Date Category
18th May 2022 Blog

With the continuing cost pressures facing universities and consumers alike, SUPC’s Head of Procurement Services Rob Johnson re-visits the topic of reducing price increases and considers approaches which could be used with your suppliers.

As recently as October last year I wrote an article addressing how price increase requests could be handled. This was released at the same time as Daniel Craig was about to make his last outing as James Bond; his replacement as 007 has yet to be announced but given the current challenges we are all experiencing I thought it sensible to re-visit this topic and consider some supplementary approaches which might be deployed.

The approaches proposed in my prior article are still very much valid, but it is interesting to note how rapidly the situation regarding cost pressures has deteriorated.

Given the range and extent of increases being submitted by suppliers, it is important to prioritise effort and focus – both across your supply base and within a specific request. All requests for increase must be recorded and “triaged” so that the finite resources and time available to procurement teams are applied to achieve optimum effect. As soon as a request is received it is necessary to establish how much is spent with the supplier and to calculate the financial impact of such a request. This basic calculation should inform the priority the request is assigned.

The October article referenced using the Kraljic matrix to segment and review categories and this remains an important starting point in profiling potential impact. Products or services which may be categorised as critical or strategic are worthy of greater focus than those in leverage or acquisition quadrants. While spend may be higher on some leverage items, the competitive forces which surround leverage categories will likely serve to suppress suppliers’ preparedness to increase prices, beyond that which market forces will permit. You may still see increases arising in leverage categories, but suppliers know they are putting their order books at risk when they propose a price increase.  Suppliers in the critical or strategic quadrants may be less constrained by the forces of competition and may be prepared to adopt a more assertive stance re-proposing price increases.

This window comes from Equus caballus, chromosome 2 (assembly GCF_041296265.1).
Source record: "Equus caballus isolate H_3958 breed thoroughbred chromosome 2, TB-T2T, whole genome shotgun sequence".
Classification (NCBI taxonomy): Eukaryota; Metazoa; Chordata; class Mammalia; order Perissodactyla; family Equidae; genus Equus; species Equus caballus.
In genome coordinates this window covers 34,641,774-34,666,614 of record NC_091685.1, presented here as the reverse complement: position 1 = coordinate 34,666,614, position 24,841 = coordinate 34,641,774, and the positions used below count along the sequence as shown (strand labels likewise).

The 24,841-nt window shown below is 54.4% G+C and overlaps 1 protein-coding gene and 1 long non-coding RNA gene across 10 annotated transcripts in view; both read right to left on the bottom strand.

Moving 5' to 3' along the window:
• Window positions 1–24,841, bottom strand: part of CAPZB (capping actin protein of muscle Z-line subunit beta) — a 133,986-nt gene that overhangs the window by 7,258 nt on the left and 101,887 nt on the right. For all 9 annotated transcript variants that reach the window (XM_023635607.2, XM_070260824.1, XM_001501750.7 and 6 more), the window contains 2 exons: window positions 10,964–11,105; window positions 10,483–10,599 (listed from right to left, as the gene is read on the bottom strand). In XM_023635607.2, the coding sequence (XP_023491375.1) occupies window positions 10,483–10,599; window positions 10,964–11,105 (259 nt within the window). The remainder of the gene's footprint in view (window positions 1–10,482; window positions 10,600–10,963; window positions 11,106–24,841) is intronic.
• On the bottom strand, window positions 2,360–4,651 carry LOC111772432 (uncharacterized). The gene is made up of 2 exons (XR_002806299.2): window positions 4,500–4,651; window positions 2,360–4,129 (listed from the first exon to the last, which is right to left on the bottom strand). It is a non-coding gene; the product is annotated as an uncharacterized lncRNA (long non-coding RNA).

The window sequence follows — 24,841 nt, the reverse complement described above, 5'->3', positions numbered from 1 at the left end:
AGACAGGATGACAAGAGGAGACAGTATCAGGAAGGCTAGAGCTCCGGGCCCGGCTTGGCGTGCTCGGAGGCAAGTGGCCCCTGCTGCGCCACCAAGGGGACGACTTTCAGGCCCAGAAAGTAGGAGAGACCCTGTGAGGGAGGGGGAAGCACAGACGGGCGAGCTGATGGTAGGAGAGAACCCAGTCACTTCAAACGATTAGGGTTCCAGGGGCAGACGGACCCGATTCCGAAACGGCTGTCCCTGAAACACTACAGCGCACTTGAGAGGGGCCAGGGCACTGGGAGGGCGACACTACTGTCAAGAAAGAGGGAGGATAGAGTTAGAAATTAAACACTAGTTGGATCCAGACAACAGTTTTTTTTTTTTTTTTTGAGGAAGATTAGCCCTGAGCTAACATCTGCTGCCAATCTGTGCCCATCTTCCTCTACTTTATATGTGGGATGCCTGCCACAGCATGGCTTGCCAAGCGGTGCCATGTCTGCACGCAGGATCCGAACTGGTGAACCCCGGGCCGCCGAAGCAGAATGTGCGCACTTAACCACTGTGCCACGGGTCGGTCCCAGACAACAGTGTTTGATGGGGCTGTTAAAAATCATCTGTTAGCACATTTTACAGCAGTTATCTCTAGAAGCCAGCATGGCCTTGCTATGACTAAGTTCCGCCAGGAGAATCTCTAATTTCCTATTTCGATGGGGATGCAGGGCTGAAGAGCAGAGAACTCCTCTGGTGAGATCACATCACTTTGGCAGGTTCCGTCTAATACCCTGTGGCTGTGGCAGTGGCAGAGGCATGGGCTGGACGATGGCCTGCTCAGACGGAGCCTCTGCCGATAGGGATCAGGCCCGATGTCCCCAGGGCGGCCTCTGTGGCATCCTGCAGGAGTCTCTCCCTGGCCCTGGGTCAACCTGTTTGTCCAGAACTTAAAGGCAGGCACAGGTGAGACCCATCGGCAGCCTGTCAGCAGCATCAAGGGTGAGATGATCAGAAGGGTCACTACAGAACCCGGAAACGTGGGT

A key principle here is to divorce the concept of “price” from that of “cost”.  The focus of procurement’s pushback and challenge must be to understand and validate how the supplier’s costs may have increased and what that means for the change in price proposed.  The supplier should not present a new price which yields them a higher margin than they were previously achieving.  Even if input costs have increased, it should not mean that the supplier can command a higher profit.

Your approach to your suppliers must require them to provide a breakdown of their input costs and supporting evidence of what they have done to manage the extent of the increases they are requesting. We should be asking suppliers the following:

  • What have they done to offset the impact of increases on the cost of input materials?
  • Are they able to support their requests with independent indices or information?
  • What are their proposals regarding a return to lower pricing if their costs subside in the future?

Inflation is running at levels not seen for many years and this will inevitably begin to work its way into impacting the cost of labour and wages. It is probably still too early to see the impact of UK wage inflation working its way into increased pricing, but it will arise and it is important to be able to respond. We should be asking suppliers the following:

  • What has the supplier done to offset the increase?
  • Has the supplier absorbed some of the labour cost pressure or are they passing it all through to their customer base?
  • What productivity improvements are they seeking to achieve or secure from their workforce?

A further step in challenging a request for an increase, particularly with suppliers who may supply across a range of products or items, is to drill down into the detail of the request.  A supplier may provide a new price list covering their entire catalogue; isolate out those items you buy from that long list and identify those you buy most of.

  • Prepare a ranked list by spend and prepare a “Pareto analysis” of those products showing the greatest impact. 
  • Focus your time and analysis on these products rather than the entire list; if price increases vary across the list, challenge the supplier to explain why they vary.
  • Reference them back to provide supporting evidence of the increased costs incurred. 

As buyers, we must recognise that we have a professional obligation to push back on price increase requests and so play a significant part in the effort to suppress inflation. If increases go unchallenged this will inevitably prompt a snowball effect of higher prices across all areas and sectors of the economy.  We all have a part to play in helping to re-stabilise the economy. Whilst that may sound somewhat grandiose it is a genuine and heartfelt opinion and I believe one which should be shared with suppliers.

For support in this area or any other from SUPC, please contact SUPC Head of Procurement Services Rob Johnson.